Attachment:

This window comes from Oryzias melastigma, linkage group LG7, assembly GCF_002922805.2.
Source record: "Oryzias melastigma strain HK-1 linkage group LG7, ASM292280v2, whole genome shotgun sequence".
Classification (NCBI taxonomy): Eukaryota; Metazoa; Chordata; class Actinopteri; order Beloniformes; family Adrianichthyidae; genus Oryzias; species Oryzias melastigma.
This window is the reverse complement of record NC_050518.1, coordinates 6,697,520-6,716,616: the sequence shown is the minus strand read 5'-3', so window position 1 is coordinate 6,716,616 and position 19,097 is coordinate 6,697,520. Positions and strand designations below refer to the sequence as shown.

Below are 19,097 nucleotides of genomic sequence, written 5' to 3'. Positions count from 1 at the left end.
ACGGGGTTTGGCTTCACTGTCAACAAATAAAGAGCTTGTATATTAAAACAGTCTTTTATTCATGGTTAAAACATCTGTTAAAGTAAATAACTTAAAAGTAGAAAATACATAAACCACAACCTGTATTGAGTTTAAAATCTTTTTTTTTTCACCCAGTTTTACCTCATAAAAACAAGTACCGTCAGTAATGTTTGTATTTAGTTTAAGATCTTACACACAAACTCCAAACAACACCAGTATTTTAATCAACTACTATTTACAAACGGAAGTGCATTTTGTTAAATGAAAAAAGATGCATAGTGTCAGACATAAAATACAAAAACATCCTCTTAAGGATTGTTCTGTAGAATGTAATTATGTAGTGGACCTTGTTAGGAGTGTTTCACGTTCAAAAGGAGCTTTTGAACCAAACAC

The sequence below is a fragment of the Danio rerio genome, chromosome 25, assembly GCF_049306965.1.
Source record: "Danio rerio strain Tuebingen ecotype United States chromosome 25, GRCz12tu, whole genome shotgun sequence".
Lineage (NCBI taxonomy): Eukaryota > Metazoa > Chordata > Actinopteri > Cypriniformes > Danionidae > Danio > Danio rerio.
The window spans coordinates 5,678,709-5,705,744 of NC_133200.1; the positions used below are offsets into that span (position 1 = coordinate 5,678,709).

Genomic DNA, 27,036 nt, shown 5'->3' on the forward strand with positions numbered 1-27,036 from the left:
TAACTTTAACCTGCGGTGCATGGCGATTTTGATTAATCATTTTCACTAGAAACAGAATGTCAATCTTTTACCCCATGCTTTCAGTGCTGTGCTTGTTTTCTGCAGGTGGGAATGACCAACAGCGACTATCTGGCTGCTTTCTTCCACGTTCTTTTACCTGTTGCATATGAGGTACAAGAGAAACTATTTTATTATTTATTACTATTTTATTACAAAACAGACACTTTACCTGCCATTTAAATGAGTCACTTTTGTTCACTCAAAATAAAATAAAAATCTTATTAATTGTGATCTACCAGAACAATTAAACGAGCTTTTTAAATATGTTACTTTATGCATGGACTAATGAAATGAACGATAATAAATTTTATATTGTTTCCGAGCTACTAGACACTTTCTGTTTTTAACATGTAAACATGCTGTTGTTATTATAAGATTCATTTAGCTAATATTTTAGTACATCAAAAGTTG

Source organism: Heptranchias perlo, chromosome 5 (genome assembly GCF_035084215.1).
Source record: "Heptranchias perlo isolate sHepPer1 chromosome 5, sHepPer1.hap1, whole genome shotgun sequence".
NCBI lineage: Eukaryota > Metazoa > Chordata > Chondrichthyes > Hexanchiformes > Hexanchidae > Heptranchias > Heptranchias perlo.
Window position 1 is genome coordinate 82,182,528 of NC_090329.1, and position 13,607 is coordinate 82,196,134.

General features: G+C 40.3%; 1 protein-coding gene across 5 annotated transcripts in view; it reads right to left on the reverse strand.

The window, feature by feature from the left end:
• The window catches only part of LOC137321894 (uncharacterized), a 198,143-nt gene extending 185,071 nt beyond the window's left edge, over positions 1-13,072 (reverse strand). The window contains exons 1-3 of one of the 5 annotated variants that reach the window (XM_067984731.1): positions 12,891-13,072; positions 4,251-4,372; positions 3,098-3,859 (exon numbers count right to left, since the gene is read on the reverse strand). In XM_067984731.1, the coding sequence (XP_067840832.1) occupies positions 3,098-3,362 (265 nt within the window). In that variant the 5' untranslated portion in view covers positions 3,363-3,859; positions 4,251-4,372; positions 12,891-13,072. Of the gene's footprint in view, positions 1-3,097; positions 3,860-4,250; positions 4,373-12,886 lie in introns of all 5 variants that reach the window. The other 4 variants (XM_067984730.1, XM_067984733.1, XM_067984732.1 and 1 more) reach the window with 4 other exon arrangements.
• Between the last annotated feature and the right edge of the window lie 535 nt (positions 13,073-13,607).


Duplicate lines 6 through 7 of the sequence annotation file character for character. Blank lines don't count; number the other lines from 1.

ACGGGGTTTGGCTTCACTGTCAACAAATAAAGAGCTTGTATATTAAAACAGTCTTTTATTCATGGTTAAAACATCTGTTAAAGTAAATAACTTAAAAGTAGAAAATACATAAACCACAACCTGTATTGAGTTTAAAATCTTTTTTTTTTCACCCAGTTTTACCTCATAAAAACAAGTACCGTCAGTAATGTTTGTATTTAGTTTAAGATCTTACACACAAACTCCAAACAACACCAGTATTTTAATCAACTACTATTTACAAACGGAAGTGCATTTTGTTAAATGAAAAAAGATGCATAGTGTCAGACATAAAATACAAAAACATCCTCTTAAGGATTGTTCTGTAGAATGTAATTATGTAGTGGACCTTGTTAGGAGTGTTTCACGTTCAAAAGGAGCTTTTGAACCAAACAC

The sequence below is a fragment of the Danio rerio genome, chromosome 25, assembly GCF_049306965.1.